Business Briefs

Crown drops on fears of political instability. Draft 2005 budget in circulation. Tax breaks for married couples, families with children. Popular Eurobond issue increased by 50 percent. Power utility faces $25m arbitration claim.

Crown drops on fears of political instability

Fear of political instability after the centre-left coalition government's extremely poor showing at the weekend in Czech Republic's first-ever elections for the European Parliament has weakened the crown. The Social Democrat-led government has a razor-thin majority of one in parliament and the party placed fifth in the European Parliamentary elections, leading to speculation that Prime Minister Vladimir Spidla will be forced to step down as party chairman and later face a vote of confidence in parliament. The Czech currency slipped to about 31.80 crowns against the euro on Wednesday with foreign banks predicting it would drop to 32.50 crowns in the coming weeks.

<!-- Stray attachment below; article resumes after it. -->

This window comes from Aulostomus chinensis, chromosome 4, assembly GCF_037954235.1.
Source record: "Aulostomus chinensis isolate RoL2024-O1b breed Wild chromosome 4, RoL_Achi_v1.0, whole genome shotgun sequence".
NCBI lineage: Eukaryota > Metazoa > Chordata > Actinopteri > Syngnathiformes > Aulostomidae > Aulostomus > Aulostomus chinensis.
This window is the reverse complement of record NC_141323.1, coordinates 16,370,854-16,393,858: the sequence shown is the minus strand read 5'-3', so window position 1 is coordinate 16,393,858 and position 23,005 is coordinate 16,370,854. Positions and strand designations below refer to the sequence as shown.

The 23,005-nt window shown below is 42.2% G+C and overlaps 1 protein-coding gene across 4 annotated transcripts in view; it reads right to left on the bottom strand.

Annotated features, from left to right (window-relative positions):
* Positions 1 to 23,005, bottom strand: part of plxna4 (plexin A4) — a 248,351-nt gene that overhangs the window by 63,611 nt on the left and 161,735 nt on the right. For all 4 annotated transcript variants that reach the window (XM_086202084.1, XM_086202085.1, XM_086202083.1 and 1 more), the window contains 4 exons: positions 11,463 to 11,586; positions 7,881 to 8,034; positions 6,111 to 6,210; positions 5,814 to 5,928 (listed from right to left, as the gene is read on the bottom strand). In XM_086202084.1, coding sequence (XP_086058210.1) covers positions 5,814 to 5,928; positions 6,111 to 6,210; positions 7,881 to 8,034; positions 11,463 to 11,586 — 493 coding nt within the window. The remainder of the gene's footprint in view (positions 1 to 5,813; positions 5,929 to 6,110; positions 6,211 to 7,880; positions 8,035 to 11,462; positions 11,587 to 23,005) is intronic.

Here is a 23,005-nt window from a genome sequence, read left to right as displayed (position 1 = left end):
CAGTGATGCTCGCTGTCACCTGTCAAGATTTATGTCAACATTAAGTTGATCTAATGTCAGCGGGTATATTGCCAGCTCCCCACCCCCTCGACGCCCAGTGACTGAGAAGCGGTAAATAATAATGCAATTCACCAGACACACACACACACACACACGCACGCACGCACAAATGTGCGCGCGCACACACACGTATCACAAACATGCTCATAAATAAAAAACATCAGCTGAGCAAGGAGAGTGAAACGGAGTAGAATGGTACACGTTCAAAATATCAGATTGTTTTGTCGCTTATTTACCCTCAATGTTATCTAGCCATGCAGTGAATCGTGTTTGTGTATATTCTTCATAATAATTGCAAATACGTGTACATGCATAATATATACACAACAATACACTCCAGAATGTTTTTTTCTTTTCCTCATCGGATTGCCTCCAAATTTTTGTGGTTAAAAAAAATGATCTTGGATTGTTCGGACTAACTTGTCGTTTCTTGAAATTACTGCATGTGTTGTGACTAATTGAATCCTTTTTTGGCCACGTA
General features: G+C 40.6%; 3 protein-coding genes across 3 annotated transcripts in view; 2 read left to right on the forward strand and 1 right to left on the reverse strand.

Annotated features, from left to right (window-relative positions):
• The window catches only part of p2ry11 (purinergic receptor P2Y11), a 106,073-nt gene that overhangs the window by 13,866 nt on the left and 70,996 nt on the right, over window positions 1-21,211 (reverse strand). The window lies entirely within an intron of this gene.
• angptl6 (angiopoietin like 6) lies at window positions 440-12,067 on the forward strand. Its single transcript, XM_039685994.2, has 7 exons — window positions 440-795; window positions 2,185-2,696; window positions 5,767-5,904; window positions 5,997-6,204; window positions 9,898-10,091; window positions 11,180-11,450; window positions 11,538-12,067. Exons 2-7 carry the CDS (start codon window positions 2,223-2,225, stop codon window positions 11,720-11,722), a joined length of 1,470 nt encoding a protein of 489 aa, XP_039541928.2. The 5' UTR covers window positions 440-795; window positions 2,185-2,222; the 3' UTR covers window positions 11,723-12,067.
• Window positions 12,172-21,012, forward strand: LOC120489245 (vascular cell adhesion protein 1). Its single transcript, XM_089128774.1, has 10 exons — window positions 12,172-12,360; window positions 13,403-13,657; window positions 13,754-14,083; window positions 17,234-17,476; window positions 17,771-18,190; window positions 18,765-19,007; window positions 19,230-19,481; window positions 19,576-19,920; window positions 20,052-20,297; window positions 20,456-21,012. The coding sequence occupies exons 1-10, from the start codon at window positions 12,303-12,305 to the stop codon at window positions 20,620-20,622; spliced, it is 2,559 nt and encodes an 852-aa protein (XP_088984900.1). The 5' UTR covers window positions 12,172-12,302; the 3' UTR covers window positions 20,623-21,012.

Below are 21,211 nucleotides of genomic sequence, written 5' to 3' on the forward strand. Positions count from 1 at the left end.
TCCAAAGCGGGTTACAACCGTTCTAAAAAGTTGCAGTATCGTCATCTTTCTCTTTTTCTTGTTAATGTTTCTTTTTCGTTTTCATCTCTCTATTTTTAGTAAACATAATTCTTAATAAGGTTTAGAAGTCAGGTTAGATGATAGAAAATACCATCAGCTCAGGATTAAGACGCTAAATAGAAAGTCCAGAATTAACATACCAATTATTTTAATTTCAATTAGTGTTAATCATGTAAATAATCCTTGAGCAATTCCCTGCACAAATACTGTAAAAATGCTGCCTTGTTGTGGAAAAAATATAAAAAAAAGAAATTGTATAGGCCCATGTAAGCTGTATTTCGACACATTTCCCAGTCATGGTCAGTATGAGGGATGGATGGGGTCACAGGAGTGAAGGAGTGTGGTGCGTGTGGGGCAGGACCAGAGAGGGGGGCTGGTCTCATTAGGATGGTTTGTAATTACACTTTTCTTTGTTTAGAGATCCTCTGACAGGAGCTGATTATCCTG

Draft 2005 budget in circulation

Finance Minister Bohuslav Sobotka handed the first draft of the 2005 budget to the Social Democrat's coalition partners on Tuesday. The cabinet has agreed that the spiralling budget deficit should not be allowed to exceed 114 billion crowns, including the 19 billion loss at the Czech consolidation agency, CKA, and is still looking for ways to save about 30 billion crowns.

Tax breaks for married couples, families with children

Meanwhile, the cabinet has approved tax breaks for married couples and families with children, as well as quicker depreciation for corporate taxpayers. The government is also looking at putting a cap on social security payments.

Popular Eurobond issue increased by 50 percent

The government this week increased its Eurobond issue by 50 percent, to 1.5 billion euros, due to strong demand by investors. The Czech government decided to issue the euro bonds despite opposition from the Czech National Bank, which fears the issue may excessively strengthen the Czech crown. The 10-year bonds pay 4.625 percent - that's 25.5 basis points over the equivalent German Bund issue - and were priced at 99.772 percent of their nominal value. The yield is slightly higher than the yield of similar German Bunds. However, the Czech state will borrow for the lowest price compared with other Central European countries.

Power utility faces $25m arbitration claim

The Czech power utility CEZ is facing arbitration to the tune of $25 million dollars, or about 660 million crowns, stemming from the French energy company Dalkia's claim that CEZ failed to enter into a Czech-based joint venture as promised, back in the year 2000.